Considering the fact that the New York Times is in its Middle East outlook a predictably liberal Zionist newspaper, it’s often refreshing to see what kind of surprises occasionally pop up on the op-ed page.
I dare say quite a few of the paper’s readers had heart palpitations on Monday morning after stumbling upon Adam B. Lowther’s piece on why a nuclear-armed Iran would be good for the United States.
“Believe it or not, there are some potential benefits to the United States should Iran build a bomb,” Lowther writes, while underlining that he is speaking for himself and not the US Air Force Research Institute where he works as a defense analyst.
None of Lowther’s arguments is particularly persuasive. He pictures the US providing the region with a nuclear umbrella and then being able to apply leverage on the major oil producing countries to bring about everything the US might wish for — lower oil prices; “economic, political and social reforms in the autocratic Arab regimes responsible for breeding the discontent that led to the attacks of Sept. 11, 2001”; a much needed shot in the arm for the American defense industry — even a resolution to the Israeli-Palestinian conflict.
That’s a big payoff from Iran becoming a nuclear power!
Lowther’s thinking seems to be at its fuzziest here:
Israel has made clear that it feels threatened by Iran’s nuclear program. The Palestinians also have a reason for concern, because a nuclear strike against Israel would devastate them as well. This shared danger might serve as a catalyst for reconciliation between the two parties, leading to the peace agreement that has eluded the last five presidents. Paradoxically, any final agreement between Israelis and Palestinians would go a long way to undercutting Tehran’s animosity toward Israel, and would ease longstanding tensions in the region.
Pointing out that the Palestinian population in the West Bank and Gaza would be at as great a risk from nuclear fallout as would Israel’s own population in the event of an Iranian nuclear strike is actually one of the most compelling reasons why an Iranian nuclear arsenal could only serve the Islamic Republic as a nuclear deterrent.
As cynical as the use of the Palestinian issue by Iran’s leaders might be, it’s really hard to see how killing tens of thousands of Palestinians would serve Iran’s strategic needs. In other words, in the event that Iran becomes a nuclear power, Israel should probably start viewing its Palestinian neighbors as part of its own insurance policy (along side its own large nuclear arsenal).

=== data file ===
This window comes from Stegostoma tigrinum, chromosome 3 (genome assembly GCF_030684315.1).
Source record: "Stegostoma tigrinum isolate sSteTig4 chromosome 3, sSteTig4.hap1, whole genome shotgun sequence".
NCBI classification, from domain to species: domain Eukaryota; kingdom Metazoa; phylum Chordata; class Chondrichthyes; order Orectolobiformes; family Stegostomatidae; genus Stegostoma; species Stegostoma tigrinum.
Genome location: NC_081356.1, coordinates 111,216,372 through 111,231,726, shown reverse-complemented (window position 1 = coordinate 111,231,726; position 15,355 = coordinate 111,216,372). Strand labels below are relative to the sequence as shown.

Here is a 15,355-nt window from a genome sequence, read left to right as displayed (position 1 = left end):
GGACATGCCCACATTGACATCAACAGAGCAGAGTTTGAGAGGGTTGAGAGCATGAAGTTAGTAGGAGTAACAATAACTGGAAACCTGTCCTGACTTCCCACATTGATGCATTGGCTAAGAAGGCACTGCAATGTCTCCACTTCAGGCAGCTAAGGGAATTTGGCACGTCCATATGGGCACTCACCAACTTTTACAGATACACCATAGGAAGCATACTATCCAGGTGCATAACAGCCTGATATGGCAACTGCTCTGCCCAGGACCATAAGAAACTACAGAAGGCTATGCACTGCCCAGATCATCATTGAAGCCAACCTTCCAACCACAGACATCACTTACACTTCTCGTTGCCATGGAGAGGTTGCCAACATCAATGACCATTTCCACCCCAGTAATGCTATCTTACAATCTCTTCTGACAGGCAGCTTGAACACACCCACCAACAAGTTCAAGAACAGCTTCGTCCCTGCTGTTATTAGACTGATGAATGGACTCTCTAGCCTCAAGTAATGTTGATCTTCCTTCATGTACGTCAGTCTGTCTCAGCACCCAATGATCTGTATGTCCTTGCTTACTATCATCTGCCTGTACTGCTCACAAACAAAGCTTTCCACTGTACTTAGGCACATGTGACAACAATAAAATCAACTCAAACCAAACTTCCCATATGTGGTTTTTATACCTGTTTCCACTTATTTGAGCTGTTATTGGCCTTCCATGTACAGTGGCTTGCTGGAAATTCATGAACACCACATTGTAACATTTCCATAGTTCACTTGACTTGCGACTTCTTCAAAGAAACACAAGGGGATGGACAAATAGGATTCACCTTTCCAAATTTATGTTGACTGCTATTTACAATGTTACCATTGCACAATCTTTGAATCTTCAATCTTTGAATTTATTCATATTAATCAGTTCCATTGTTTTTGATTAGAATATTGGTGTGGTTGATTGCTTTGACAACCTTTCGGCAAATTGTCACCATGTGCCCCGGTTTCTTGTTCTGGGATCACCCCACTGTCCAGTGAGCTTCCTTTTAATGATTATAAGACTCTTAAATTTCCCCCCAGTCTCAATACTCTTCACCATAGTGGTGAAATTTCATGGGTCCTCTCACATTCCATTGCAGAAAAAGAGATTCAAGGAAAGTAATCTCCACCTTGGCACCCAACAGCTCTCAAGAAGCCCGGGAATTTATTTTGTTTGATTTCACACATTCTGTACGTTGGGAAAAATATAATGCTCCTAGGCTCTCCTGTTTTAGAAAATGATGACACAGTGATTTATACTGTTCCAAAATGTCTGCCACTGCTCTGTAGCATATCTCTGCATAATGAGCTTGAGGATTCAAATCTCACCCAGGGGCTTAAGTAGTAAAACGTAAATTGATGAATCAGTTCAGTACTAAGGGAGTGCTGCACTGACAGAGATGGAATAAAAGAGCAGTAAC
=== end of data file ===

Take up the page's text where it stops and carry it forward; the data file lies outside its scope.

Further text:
Of course, proponents of the mad mullah theory argue that the Iranian regime is driven by its own death wish, in which case the Palestinians would be out of luck. (Mind you, the equally mad bomb-Iran crowd seems to be subject to its own variety of death wish — war with Iran would surely push a teetering global economy over the edge.)
So, to return to Lowther’s original assertion — that a nuclear Iran would benefit the United States — I’m inclined to agree, but for utterly different reasons.
Ayatollah Ali Khamenei said on Monday: “The Iranian nation, with its unity and God’s grace, will punch the arrogance (Western powers) on the 22nd of Bahman (February 11) in a way that will leave them stunned.”
Is Iran about to conduct a nuclear test?
I, like just about everyone else, would indeed be stunned if that happened, but let’s suppose it does — and even if it doesn’t happen on Thursday, let’s just picture it some day down the road in the coming months.
Well, at that point I would expect an invective-filled global shrug. There would be a few days of hyperventilation as international leaders tried to outdo each other in expressing their shock and outrage, and then…
And then we’d be able to get on with the rest of our lives. We would — just as former CENTCOM commander John Abizaid predicted almost three years ago — “learn to live with a nuclear Iran.” Indeed, we might at that point be willing to admit what is already true: that the nuclear weapons that should cause the greatest global concern are further east, in Pakistan.
As commentators such as Noam Chomsky have pointed out for decades, the NY Times is the newspaper of the US foreign policy establishment. The narrow debates within organizations such as the Council on Foreign Relations are reflected in the Times slant to news coverage and in ed-op pieces. Some of this might overlap with its Israel coverage, but have no doubt where the NY Times is coming from on all of its international coverage.